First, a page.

Today’s Special: Inflation

Inflation is posing a threat to economies around the world, how can it be tackled without suffocating economic growth?

Today's Special: Inflation

Isn’t it odd how quickly our attention shifts from one problem to another when we think about the economy? Not so long ago we were fixated on the profound Covid recession and unemployment, which evaporated in the overheated recovery. Since Vladimir Putin invaded Ukraine, a new problem is at the fore of nearly everyone’s minds: inflation.

It’s also odd how short our memories are. We have not experienced inflation in a long time. In fact, US millennials have lived through no inflation to speak of except for the brief 2008 commodity price shock; and Generation X have never experienced it. Suddenly it is all we talk about, which is logical in light of the latest (9.1%) inflation figure in the United States, the highest in 41 years; and historically high (8.6%) inflation in the eurozone.

What makes this inflation a particularly knotty problem is that it arises from events on the supply side of the economy, specifically high food and energy prices and supply chain disruptions. To solve it without suffocating growth, solutions must also come from the supply side. In the United States, the Federal Reserve is responding with a demand-side measure, sharply higher interest rates, which will cool off an overheated economy, but the supply problem will not go away. As the huge Covid stimulus programs fade, waning fiscal support will do the same. If authorities want to address soaring inflation more directly, what should they do?

There are many good supply-side policies. One would be to repair supply chains by giving incentives for production at or near home. US president Joe Biden has sought to do this with a $52 billion Innovation and Competition Act, which would boost US industry and fund domestic manufacturing of semiconductors. Political battles are holding it up, however. Even if it were passed, the effect on supply would take time to be felt. Another possible measure would be to cut taxes, which reduces production costs. This would also boost demand, however, and reduce tax revenue at a time when it is sorely needed to service the high debts from the pandemic. Efforts to boost the production of fossil fuels, as Biden has been doing in Saudi Arabia, would also help, though this has negative environmental implications.

Since tariffs are essentially a tax on consumers, removing them could reduce inflation and boost Biden’s low approval ratings.

There is one interesting anti-inflation proposal that should be politically popular for Biden, which would be to remove Trump-era tariffs on imported goods from China. When former president Donald Trump left office, the average US tariff on Chinese imports had risen from 3% to 20%. The tariffs covered products as varied as flat-screen televisions, weapons, satellites, medical devices, aircraft parts, and batteries. Since tariffs are essentially a tax on consumers, removing them could reduce inflation and boost Biden’s low approval ratings. 

Business might view their removal as a surrender to China, but voters could be grateful for cheaper consumer goods. Some experts say the effect could be quite small, however: in the range of only 0.3%, according to one Peterson Institute study, meaning 9.1% inflation would fall to 8.8%.

Casting about for ways to tackle highly unpopular inflation, Biden has proposed other measures including a holiday on gas taxes and the cancelation of some student loans.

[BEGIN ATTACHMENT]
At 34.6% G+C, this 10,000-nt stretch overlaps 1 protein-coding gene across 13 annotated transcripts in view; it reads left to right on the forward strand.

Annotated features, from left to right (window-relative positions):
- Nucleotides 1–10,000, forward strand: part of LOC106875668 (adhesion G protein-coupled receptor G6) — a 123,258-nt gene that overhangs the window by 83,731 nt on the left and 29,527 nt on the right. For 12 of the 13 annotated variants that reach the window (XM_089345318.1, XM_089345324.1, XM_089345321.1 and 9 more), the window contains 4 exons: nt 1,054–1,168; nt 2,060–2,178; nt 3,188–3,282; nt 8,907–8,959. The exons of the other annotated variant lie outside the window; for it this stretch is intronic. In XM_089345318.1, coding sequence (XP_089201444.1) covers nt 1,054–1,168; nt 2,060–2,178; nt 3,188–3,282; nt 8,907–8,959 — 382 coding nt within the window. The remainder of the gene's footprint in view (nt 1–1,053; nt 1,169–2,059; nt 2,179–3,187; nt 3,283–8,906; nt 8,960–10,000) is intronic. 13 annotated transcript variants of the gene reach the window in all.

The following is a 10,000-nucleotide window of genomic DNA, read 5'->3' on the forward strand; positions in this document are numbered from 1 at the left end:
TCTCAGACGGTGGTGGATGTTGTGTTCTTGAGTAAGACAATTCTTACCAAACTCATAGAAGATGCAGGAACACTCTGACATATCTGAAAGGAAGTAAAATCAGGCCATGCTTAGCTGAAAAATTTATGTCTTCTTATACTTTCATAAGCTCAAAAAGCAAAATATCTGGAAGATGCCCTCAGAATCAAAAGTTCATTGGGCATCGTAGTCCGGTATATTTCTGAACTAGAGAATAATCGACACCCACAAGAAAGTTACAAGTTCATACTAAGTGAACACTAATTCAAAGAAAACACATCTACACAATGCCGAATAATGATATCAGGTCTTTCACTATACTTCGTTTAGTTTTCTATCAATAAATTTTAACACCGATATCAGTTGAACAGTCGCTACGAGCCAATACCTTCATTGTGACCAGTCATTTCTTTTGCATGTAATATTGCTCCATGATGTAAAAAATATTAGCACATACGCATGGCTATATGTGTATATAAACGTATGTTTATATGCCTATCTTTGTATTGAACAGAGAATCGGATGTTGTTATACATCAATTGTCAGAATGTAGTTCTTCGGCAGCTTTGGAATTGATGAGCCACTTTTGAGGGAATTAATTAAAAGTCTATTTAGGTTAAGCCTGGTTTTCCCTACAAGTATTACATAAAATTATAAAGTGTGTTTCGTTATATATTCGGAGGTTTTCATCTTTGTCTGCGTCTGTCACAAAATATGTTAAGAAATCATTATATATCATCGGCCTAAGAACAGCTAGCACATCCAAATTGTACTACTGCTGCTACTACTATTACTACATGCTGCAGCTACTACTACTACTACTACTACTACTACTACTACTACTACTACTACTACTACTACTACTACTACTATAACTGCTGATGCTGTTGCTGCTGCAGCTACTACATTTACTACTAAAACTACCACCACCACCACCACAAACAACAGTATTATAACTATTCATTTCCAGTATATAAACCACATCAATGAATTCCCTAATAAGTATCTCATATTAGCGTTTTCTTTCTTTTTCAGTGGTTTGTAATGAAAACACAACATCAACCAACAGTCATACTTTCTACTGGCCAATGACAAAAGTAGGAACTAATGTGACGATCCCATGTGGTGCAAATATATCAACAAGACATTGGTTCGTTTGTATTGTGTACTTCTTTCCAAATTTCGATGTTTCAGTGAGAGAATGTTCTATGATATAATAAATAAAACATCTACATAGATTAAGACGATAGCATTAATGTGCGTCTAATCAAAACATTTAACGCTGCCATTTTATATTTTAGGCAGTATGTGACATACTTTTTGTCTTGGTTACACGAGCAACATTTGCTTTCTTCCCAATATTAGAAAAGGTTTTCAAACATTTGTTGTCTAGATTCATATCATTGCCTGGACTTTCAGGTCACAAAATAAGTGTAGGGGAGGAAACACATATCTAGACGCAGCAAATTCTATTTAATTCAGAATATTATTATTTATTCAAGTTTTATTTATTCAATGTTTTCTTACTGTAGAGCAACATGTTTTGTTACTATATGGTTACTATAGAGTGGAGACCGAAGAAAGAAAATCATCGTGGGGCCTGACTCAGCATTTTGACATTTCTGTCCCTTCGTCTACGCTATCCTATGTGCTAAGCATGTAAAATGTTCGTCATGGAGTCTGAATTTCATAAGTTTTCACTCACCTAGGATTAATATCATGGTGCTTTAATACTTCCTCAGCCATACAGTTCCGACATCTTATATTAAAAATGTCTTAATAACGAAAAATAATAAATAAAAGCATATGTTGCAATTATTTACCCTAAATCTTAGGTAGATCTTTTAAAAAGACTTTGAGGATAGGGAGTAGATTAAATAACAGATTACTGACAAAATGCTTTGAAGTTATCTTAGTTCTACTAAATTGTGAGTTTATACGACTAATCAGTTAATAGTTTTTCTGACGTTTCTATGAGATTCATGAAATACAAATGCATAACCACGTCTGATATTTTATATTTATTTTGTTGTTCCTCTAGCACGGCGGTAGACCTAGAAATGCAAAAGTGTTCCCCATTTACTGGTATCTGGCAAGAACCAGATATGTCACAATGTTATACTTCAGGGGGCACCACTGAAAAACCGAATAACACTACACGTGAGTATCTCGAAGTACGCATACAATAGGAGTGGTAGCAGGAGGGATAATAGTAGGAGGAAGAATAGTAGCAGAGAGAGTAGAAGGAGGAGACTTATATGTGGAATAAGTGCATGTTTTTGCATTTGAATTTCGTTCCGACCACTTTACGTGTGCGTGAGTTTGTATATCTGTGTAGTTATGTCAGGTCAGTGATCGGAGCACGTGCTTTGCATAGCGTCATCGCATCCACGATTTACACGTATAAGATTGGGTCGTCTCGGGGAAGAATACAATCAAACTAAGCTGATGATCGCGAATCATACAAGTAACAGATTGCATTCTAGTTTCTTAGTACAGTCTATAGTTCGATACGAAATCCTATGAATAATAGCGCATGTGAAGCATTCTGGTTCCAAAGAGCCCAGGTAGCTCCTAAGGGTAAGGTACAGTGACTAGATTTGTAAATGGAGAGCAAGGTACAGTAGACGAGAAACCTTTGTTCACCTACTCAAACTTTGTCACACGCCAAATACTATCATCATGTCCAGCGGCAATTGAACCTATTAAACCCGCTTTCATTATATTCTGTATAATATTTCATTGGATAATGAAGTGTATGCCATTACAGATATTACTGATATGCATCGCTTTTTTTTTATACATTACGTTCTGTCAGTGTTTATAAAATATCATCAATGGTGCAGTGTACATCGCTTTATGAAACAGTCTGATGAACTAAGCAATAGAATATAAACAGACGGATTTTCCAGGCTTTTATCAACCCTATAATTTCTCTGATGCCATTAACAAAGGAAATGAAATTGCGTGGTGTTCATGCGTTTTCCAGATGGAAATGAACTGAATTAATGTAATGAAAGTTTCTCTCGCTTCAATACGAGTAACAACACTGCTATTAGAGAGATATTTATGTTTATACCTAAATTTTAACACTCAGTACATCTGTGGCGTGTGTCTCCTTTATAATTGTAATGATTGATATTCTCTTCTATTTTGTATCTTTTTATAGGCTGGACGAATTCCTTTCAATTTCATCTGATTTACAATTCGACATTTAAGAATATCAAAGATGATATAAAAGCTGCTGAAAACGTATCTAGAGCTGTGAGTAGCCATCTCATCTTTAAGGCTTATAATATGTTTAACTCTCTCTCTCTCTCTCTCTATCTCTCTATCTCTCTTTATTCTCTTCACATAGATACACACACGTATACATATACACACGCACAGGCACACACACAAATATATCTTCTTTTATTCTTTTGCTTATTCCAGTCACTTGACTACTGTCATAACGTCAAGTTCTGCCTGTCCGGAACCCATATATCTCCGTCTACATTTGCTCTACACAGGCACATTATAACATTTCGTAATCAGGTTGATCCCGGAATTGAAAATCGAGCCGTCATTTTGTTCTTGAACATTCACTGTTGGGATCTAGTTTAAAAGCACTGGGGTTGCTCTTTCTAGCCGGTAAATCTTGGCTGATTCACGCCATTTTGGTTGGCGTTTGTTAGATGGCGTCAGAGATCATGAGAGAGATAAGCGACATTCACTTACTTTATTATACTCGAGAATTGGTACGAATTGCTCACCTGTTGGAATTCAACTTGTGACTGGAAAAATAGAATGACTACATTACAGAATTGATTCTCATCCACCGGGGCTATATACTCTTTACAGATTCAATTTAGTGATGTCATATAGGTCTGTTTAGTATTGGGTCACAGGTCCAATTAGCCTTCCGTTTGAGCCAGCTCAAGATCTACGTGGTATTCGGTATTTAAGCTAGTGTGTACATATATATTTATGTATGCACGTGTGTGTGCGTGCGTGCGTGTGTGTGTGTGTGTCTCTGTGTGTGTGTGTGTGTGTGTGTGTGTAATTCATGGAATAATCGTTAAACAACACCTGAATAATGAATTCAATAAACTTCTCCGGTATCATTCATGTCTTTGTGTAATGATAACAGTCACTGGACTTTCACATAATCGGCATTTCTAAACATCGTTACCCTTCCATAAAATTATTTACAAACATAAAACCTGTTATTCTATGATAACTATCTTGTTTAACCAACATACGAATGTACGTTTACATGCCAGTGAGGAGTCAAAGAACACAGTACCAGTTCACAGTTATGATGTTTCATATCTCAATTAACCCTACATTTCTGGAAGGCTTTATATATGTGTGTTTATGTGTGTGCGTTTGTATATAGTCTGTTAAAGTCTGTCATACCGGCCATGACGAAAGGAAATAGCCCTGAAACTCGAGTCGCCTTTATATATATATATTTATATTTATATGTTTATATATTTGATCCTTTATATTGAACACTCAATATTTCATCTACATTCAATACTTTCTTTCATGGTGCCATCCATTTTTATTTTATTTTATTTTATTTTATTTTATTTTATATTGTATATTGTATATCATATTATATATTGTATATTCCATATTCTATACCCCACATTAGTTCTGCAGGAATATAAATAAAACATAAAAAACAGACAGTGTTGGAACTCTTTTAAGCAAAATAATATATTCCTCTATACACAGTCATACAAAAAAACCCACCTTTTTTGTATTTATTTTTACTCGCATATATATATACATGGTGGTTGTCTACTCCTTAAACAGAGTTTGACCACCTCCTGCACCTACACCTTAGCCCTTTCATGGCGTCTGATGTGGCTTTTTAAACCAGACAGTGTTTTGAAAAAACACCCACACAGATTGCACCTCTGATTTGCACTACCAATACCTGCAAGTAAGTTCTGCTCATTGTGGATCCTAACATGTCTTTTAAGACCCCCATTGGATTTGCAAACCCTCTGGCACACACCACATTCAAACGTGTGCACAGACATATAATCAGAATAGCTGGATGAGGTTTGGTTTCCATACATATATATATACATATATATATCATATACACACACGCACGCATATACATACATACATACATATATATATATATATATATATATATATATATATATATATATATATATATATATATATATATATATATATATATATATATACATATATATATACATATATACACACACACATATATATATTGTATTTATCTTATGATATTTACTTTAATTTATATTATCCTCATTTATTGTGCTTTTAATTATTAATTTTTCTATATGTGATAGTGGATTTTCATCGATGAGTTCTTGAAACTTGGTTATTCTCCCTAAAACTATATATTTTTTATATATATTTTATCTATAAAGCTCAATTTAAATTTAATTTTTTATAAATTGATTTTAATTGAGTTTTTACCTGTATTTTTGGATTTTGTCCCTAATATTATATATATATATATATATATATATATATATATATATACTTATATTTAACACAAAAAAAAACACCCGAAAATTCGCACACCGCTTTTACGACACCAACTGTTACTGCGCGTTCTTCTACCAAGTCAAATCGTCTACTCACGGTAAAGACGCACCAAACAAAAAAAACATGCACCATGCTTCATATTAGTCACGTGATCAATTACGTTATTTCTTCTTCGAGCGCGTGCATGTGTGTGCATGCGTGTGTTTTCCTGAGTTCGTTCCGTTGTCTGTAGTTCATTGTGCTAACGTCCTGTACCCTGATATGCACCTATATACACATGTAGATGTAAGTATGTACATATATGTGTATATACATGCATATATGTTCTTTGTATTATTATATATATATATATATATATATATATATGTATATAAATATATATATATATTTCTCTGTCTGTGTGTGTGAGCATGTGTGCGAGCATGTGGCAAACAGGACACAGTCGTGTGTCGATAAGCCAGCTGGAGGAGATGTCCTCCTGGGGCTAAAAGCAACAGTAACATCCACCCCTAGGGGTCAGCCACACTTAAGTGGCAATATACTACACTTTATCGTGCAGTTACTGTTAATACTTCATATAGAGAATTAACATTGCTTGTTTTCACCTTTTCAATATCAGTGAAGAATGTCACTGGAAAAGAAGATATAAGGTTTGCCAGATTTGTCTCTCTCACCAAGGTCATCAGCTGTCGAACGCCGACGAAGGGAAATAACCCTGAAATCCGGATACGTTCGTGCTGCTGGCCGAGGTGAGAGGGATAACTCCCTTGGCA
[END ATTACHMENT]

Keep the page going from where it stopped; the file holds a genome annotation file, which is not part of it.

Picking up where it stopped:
If his Build Back Better plan were to be passed – and Senator Manchin pledges that it will not — it would reduce prescription drug prices and give clean energy tax credits, which would both help reduce inflation. Biden is also negotiating with some trade partners to accelerate port clearance times. As Covid heats up again in China, however, the supply-chain pressures will persist in the short term.

The oil price cap that Biden proposed earlier this month to the G7 nations would also reduce inflation by limiting the price at which Russian oil could be bought in world markets. There is some opposition to this plan and many doubt its feasibility, but if it were adopted and worked, it would reduce inflation in the West and deprive Putin of funds for his war.

But maybe all of these efforts are arriving too late. As stock and bond prices fall in many markets and cryptocurrencies continue their catastrophic collapse, an anti-inflation development has been added to the mix: falling commodity prices. Speculators, seeing recession on the short-term horizon, are selling off commodities. The S&P GSCI agricultural prices index has dropped 28% from its all-time high in mid-May, and Brent crude fell below $95 a barrel, its lowest since April. Gas prices have fallen so quickly in the United States — 19 cents a gallon in two weeks — that the ultra-right Fox News has criticized the trend!

Clearly, this is good news for inflation which comes from exactly the right source: the supply side. If these declines continue, the inflation problem will take care of itself in the short term. But we need to remember that the reason prices are tumbling is that speculators fear an imminent recession due to higher borrowing costs. 

Is this likely? In such turbulent times, it is difficult to say. At the time of this writing, the forecasts for global oil prices ranged from $65 a barrel (Citi) to $380 a barrel if Russia shuts off production in response to the G7 plan (JPMorgan). If Citi and today’s commodity speculators turn out to be right, the public focus will suddenly shift back to two equally critical indicators: GDP growth and unemployment. Inflation ceases to be such a problem in recession. As some people say, be careful what you wish for.


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